My embryonic writing career began in my early years (around eight) when I wrote a few short essays which were so gory I won't share them with you.  In recently rereading those gruesome little treatises, I concluded that I must be related to Charles Addams.   BTW, as an eighth grader I did send old Charles an idea for a ghoulish cartoon.  His response (via this postcard which is framed and hangs in the hallway of our home):


High school (New Trier on Chicago's North Shore) abruptly ended my writing career (at least temporarily) when I discovered ham radio, photography, competitive swimming and girls!


In my first three weeks of high school I came to despise Latinso I went to the library and tried to figure out a way of getting out of taking it.  From what I found, there was only one U.S. university that had a Latin requirement, Harvard.  Harvard, c'mon!  I was never gonna go there.  My grades wouldn't be high enough.  And anyway, only oddball eggheaded freaky guys went to Harvard.  I decided to drop Latin.


By the time my senior year rolled around I realized to my shock and disbelief that my grades were high enough for Harvard, something which forced me to change my perceived notion about oddball eggheaded freaky guys.  Suddenly they all went to Yale (which I firmly believe to this day!).  And by this time Harvard had dropped its Latin requirement.  I applied and was one of four accepted from New Trier.  Three attended, and two graduated.  I was one of them.  Unlike Billy Rosen, my protagonist in The Furax Connection, I didn't graduate summa cum laude (there were only six summas in my class); but I did graduate cum laude along with about ten percent of my class.  I loved Harvard and I'm glad I went there.  A great place.


After Harvard I was completely at sea.  I had no idea what I wanted to do with my life.  I was accepted at two top medical schools but I really didn't want to become a doctor.  It was either law school or business schoolor actually getting a job and working.  Time to get my military obligation out of the way.


And so I volunteered for the draft knowing that I'd be going in the Army for two years as an EM; knowing that I'd pull KP, guard duty and CQ; knowing that I'd be meeting guys who came from entirely different backgrounds; and hoping that those two years would turn out to be a new, different, exciting and fun experience.  And maybe after they ended I'd even know what I wanted to do with my life.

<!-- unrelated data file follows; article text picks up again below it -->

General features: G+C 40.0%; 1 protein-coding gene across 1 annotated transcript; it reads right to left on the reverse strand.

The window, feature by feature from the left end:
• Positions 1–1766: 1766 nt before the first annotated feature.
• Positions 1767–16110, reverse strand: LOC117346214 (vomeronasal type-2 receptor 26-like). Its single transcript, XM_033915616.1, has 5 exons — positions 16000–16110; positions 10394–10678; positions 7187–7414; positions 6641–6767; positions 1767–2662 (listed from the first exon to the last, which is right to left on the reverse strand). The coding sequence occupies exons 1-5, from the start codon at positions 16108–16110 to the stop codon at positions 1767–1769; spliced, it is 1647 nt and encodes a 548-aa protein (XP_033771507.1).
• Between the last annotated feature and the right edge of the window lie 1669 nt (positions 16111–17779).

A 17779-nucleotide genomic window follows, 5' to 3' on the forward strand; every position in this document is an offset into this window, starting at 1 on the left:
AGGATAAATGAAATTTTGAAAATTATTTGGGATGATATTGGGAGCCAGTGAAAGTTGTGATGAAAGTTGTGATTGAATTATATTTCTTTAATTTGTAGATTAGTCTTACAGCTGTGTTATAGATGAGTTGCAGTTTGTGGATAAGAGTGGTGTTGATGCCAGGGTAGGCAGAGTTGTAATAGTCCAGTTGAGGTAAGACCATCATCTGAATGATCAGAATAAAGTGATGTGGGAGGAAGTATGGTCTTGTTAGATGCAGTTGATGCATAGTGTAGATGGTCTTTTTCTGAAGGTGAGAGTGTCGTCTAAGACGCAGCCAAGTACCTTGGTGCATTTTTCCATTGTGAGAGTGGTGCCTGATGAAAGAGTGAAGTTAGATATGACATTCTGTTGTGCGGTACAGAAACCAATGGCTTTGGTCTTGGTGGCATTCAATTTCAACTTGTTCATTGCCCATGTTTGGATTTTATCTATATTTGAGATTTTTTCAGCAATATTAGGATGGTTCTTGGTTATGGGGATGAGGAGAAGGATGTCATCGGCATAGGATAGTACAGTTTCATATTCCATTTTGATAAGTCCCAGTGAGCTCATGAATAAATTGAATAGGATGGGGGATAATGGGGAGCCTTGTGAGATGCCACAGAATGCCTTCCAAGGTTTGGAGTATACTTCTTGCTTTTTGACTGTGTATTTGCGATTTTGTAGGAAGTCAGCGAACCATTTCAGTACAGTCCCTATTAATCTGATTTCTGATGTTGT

That, BTW, is precisely the way things turned out.  Those two years in the Army were fun years.  As a military journalist stationed in Orleans, France, I became reacquainted with something I'd always loved, writing.  My two years in the Army reintroduced me to the real world and allowed me to discover myself.  Now I knew what I wanted to do:  I wanted to become a lawyer.


Thus began my legal career, first with three years at Stanford Law School followed by (i) the California bar examination, (ii) the Illinois bar examination, and (iii) a terrible mistakemoving back to Chicago from sunny California.  In Chicago I discovered that I passionately despised something even more than Latin, cold weather.  And so I returned to California.


After a series of law jobs, I finally decided to take the plunge and open my own office.  A pretty scary thing to do, particularly since I was faced with personal expenses as well as the expenses of running a law office.  Nevertheless, I did it.  I borrowed a folding table and a swivel chair, and I bought a used IBM Selectric typewriter.  I moved all this equipment and a telephone into a small office in a suite of law offices and, finally, I hired Miss Tilly, an elderly legal secretary, to work for me two days a week.  Now the big question:  where was the law business going to come from?


Don't ask me how or why, but legal work arrivedby the bucketful!  Eight years after I opened my law office I had twelve people working for me and so much work I could hardly keep track of it.  Almost all in the real estate field, with most involving condominium and planned development projects.


Reality now set in and my life narrowed:  lawyering, lawyering ... and more lawyering.  For over three decades until, finally, I retired.  And that's when I was able to return to writing.


In early 2001 I started Furax.  I finished it in August, 2006.  Then the tough part began:  finding an agent and a publisher.  It took almost 2-1/2 years until my agent introduced me to Fireside Publications; Fireside, in turn, made my dream of getting Furax published finally come true.


On a different note:  In 2006 I entered the Stanford Fiction Contest with my short story, My Auntie's Wedding, which was selected as one of three winning stories out of about 70 entries.


So where to now?  I'm currently busy doing something I've never done beforemarketing a book I've written.  Not easy.  When Furax first came out it received a glowing review in the GCA Journal (see Reviews), the official publication of the prestigious Garand Collectors Association (an organization with a worldwide membership of 14,000).  A good beginning.  From here, who knows?  All part of my unmapped (and exciting) journey as a writer.


Finally, it's completely appropriate that my first novel be about the military.  Claudia, my wife, and I revere our men and women in uniform.  We send care packages to a group of them almost weekly.  One of our most cherished (and priceless) possessions is this hat one group sent to Claudia: